National Democracy (Japanese: 國民本主義 Kokuminpon-shugi) is the form of government based on the principles of Social Nationalism that conceived by Nagayama Yoshida, the leader of Japanese Nationalist Party. The concept of National Democracy is first proposed by Nagayama on his speech before the Second Session of First National Congress of Japan in 1919. The Constitution of the Republic of Japan of 1921 is the first national constitution that employs this system of government.
According to the principle of National Democracy, all power of one state belongs to the hierarchy of congresses that elected by the population with a national-level Supreme Congress on the top. National Democracy has a similarity with the Communist concepts of soviet republic and democratic centralism. The only difference between two concepts is the congresses within National Democracy does not limited for a specific class, instead all classes within one nation are allowed to participate in the democratic process.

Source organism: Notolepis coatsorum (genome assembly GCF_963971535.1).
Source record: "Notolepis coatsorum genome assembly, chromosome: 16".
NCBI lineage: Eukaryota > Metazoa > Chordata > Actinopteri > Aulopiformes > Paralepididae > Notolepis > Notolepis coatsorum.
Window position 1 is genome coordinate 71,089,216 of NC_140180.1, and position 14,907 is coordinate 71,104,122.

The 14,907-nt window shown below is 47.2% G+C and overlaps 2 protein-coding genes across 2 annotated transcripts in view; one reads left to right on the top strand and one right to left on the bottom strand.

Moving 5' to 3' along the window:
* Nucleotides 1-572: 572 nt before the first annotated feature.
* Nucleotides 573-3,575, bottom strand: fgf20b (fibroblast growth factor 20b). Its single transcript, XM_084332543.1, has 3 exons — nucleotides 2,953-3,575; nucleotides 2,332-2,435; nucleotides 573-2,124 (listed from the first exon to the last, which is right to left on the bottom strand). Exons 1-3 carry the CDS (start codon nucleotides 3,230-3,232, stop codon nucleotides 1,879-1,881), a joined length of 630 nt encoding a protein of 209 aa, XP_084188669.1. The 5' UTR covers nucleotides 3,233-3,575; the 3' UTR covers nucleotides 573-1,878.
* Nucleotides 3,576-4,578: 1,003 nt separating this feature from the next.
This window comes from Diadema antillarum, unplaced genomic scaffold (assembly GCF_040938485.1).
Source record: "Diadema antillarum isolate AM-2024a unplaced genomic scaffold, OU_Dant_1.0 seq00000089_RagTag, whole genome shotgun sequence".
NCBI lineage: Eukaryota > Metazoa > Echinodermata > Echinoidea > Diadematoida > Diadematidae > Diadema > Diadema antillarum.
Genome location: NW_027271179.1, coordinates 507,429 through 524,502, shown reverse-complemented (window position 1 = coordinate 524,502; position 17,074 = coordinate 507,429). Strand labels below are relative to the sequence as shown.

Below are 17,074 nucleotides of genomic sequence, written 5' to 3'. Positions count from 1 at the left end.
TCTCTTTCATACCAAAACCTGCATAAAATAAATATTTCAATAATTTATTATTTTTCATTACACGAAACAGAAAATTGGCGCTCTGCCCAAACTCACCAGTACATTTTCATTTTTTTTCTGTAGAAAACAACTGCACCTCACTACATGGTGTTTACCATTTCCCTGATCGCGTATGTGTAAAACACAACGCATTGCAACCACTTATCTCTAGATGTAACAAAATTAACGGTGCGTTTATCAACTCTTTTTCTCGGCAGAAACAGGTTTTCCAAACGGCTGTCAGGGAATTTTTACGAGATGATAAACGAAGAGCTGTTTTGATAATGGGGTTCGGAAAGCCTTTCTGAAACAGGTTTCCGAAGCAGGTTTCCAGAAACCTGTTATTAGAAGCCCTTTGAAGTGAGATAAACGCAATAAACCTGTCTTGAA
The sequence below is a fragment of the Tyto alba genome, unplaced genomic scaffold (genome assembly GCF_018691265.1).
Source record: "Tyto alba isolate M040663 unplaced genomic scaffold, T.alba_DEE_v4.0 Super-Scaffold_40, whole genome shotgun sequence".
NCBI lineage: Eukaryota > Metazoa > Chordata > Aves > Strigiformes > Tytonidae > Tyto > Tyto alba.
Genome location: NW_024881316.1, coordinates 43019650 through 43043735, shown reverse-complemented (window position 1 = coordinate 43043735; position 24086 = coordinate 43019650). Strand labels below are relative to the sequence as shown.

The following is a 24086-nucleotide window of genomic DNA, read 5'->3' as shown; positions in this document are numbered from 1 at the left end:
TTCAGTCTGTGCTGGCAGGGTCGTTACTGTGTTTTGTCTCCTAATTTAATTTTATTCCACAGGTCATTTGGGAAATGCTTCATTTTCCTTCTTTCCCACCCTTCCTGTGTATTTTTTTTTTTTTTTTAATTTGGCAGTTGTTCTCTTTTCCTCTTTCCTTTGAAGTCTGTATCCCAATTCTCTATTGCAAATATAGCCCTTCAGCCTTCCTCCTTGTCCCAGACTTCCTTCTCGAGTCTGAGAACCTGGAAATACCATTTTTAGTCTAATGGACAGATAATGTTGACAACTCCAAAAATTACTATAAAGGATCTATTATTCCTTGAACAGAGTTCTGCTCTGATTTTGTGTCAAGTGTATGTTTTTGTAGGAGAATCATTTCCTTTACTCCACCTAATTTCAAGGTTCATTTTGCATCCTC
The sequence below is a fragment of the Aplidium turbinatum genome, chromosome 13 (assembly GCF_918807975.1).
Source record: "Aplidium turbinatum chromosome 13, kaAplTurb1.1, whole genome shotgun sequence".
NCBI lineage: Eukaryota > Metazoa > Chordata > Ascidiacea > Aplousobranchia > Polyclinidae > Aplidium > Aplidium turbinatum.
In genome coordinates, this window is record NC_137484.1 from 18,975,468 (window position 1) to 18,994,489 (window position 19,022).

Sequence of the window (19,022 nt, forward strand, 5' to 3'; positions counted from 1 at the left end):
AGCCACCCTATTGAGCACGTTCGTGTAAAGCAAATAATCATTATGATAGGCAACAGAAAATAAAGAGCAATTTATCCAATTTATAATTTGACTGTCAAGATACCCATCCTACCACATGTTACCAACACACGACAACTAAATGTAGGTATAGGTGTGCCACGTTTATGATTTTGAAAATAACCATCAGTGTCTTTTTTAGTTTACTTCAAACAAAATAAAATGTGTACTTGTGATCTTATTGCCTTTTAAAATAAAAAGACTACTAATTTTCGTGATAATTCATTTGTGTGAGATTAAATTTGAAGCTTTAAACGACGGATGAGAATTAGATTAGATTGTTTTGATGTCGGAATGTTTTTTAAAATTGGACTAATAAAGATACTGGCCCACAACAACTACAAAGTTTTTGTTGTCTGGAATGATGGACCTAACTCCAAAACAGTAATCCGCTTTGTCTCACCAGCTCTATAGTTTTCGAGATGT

Under the National Democratic system of government, the state organs are divided into three branches (executive, legislature, and judiciary). However, all of three branches, including the head of state, are responsible to the nation-level Supreme Congress. As the supreme representation of the people, this Supreme Congress has all governing powers even above any existing laws, including the national constitution. All decisions taken by the executive, legislature, or judiciary may nullified by the Supreme Congress by simple majority. Therefore, the three branches of the government are not considered as a solid separation of state power. Instead, they are viewed as working political bodies that performing the functions of the Supreme Congress.
While the decisions of the Supreme Congress are not required to be ratified by any significant body or person, the power and the functions of the Supreme Congress may checked by the people's congresses at the levels below and the representatives of the Supreme Congress may recalled back to its constituency. One national representative may impeached by the lower level congress by simple majority if the former is considered misusing his/her powers or due to other circumstances.